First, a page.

Six years ago, I walked out of a church where I had gone for confidential intercessory prayer. You see, I had been bulimic for more years than I had professed Christ, and I'd been both a Christian and a compulsive binge-purger for over a decade at that point.
I had decided to fully repent of this sinful addiction no matter what it took several months prior to this particular day.
It was hard. Very hard, as you probably know if you are reading this site. I gave up a lot. I would go for a week or two without a binge, then suddenly, inexplicably, snap - consuming vast amounts of pre-packaged junk food for no apparent reason, only to vomit it away immediately.
The cycle followed a predictable pattern -- numbness would precede crushing devastation. As my blood sugar plummeted, my hope of living without round-the-clock food obsession did as well. I would be depressed for days, even weeks following a purge; wondering if I could really be saved if I were still a "slave to sin", as Paul so succinctly put it.
I wanted out. I wanted Jesus more than the addiction.
(Addictions, by the way, are sins; just in case you've never been told that before. Sometimes Christian counselors forget to mention that little detail, or they relabel them "issues" or "diseases". S'okay. Jesus loves them anyway.)
So I started praying. A lot. And repenting. Several times a day. Falling down. Getting back up. Wondering if I'd ever be "recovered" without counseling. (Hint: one of God's titles is "Wonderful Counselor". Another is the "Great Physician". He came through on both counts.)
I finally found the courage to go for anonymous prayer, realizing that bulimia is a spiritual disorder first and foremost. The prayer team, a small group of very compassionate women, pleaded with God to break the addiction, to enable me to turn to Him instead of the "drug" of food, and even to re-wire the chemicals in my brain. Fourteen years after praying a Sinners Prayer, I needed to get to know God so that I could trust Him. I had never considered what the implications of being His daughter really were before.
As I walked out to the parking lot that fall morning, I felt peace for the first time in......I dunno how long. I felt hope, real hope, that things were going to be different. Immediately, I sensed the following whispered to my heart: "Live up to what you've already attained." At the time, I didn't even know where that was in the Bible (I finally found it - Philippians 3:16).
Five months later, I was completely victorious over this sin in my life. I overcame food abuse through Christ's power, not on my own. (After all, that worked so well for the first 16 years of my eating disorder). As I took thoughts and temptations captive to make them obedient to Christ (2 Cor. 10:5), He replaced them with God-honoring ones. Never have I relapsed. I am a new creation, and the same is available to every child of God.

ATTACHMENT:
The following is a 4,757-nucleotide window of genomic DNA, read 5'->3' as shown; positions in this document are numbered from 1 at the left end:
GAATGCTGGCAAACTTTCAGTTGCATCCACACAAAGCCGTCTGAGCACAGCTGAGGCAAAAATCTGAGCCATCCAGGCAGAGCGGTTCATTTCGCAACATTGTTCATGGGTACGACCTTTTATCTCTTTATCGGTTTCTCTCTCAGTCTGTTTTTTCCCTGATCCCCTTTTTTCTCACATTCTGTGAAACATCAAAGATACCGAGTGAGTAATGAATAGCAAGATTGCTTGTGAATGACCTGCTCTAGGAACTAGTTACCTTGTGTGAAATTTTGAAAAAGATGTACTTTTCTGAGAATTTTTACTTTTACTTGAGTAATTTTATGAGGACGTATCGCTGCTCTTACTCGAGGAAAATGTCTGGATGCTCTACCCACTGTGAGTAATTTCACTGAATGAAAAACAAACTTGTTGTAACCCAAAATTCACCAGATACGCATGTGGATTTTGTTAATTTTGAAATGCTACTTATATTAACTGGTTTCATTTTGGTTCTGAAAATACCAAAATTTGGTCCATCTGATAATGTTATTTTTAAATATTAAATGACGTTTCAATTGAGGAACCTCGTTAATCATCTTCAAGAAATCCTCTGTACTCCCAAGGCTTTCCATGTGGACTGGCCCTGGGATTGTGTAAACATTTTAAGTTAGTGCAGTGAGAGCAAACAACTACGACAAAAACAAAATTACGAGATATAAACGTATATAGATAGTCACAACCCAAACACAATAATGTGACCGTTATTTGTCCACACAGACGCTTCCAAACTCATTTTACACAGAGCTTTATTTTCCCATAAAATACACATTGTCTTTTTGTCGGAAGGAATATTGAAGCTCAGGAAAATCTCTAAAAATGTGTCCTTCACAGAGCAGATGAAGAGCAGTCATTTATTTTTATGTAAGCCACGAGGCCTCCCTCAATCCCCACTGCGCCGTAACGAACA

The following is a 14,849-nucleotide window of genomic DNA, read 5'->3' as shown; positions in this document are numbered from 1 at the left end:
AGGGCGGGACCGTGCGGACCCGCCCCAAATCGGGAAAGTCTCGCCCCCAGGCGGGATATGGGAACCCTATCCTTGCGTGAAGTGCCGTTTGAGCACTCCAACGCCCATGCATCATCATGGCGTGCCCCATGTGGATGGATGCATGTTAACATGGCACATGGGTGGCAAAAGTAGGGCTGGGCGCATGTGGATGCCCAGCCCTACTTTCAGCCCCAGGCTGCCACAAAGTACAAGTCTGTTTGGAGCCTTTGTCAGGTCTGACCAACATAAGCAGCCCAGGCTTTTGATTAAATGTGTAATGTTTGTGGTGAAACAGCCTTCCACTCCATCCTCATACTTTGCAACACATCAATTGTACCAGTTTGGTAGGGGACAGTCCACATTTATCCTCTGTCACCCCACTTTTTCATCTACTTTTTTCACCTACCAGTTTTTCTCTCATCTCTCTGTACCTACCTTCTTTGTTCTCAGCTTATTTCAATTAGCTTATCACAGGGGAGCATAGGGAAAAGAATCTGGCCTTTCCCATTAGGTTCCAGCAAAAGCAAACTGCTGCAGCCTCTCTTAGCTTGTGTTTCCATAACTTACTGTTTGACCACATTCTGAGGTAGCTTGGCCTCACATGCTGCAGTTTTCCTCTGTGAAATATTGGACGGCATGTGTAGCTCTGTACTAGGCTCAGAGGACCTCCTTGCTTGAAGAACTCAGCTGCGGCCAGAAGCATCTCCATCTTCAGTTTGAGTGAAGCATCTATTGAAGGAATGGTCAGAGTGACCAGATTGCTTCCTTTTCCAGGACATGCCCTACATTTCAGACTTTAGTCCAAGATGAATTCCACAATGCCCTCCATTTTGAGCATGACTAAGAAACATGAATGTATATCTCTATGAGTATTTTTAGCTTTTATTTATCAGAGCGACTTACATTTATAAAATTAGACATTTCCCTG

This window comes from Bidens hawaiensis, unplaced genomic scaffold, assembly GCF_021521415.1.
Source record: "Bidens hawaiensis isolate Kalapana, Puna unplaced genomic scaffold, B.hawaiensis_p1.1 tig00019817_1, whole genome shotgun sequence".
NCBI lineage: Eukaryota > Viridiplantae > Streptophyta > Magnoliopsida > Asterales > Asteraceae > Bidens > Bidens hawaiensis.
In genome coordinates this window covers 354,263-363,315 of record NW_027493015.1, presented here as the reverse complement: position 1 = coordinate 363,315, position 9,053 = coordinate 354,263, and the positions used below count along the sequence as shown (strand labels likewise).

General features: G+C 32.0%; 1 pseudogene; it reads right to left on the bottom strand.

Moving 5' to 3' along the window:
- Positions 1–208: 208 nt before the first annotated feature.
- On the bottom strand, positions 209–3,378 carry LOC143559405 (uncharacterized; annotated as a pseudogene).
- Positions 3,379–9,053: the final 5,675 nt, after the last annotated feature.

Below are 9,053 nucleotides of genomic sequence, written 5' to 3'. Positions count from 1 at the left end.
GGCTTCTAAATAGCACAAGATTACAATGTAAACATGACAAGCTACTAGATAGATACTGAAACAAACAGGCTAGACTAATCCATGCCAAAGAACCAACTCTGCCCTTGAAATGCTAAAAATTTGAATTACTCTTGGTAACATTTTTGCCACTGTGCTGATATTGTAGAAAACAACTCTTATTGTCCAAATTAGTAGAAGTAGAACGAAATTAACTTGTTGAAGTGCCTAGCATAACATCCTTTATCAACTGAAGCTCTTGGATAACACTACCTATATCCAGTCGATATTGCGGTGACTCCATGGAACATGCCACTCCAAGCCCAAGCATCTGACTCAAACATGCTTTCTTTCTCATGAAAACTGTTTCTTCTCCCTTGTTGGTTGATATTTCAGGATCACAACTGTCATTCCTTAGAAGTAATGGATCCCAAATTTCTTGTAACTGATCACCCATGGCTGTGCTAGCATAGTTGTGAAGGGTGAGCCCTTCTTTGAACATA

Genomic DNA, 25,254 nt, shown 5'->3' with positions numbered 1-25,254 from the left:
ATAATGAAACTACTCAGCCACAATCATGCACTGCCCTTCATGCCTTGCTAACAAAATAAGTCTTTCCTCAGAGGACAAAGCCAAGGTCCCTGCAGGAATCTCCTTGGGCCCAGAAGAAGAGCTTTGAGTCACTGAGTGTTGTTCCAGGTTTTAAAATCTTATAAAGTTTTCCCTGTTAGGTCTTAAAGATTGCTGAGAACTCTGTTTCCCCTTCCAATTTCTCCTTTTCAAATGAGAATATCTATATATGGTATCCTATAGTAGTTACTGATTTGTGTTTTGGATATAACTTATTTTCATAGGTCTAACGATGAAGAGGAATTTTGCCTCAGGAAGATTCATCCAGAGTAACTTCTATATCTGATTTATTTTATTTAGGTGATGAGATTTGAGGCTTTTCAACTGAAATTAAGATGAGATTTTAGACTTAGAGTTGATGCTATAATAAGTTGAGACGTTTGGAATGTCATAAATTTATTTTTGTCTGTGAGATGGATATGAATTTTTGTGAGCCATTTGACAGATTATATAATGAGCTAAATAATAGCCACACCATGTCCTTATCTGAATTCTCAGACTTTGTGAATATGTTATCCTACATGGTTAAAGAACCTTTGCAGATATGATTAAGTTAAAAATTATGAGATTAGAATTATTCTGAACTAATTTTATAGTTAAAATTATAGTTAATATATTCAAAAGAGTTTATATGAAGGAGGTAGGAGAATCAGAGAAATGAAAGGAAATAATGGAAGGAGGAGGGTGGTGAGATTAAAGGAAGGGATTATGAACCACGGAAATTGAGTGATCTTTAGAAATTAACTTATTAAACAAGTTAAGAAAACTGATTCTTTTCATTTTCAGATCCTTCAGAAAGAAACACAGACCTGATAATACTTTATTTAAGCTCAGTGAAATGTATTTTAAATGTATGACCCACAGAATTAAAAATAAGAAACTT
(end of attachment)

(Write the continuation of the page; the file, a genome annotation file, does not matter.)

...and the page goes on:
I am in the process, God willing, of "living up to what I've already attained". More accurately, Christ has attained it for me. How can I desire to do any less, than to spend my life serving Him, and coaxing His other daughters back from the edge of the pit?
Several months ago, I completed a 17-chapter manuscript entitled "Redeemed from the Pit: Biblical Repentance and Restoration from the Bondage of Eating Disorders". I am in the process of seeking an agent in order to get published, which, as I am essentially A Nobody of Any Importance, may be quite an adventure. If all else fails, I will self-publish and you can all download the e-book for free. I wrote the book to help other Christian women understand how they can walk away from eating disorders in Christ's power, no matter how long they've been in the pit. God doesn't charge by the hour, and His Book truly does contain all the answers we need.
This blog will explore this journey in more detail. Welcome, pull up a seat, and bring your Bible. I have been counseling women at no charge by e-mail for several years, so feel free to contact me (e-mail is on my profile page).
"Praise be to the God and Father of our Lord Jesus Christ, the Father of compassion and the God of all comfort, who comforts us in all our troubles, so that we can comfort those in any trouble with the comfort we ourselves have received from God." - 2 Cor. 1:3-4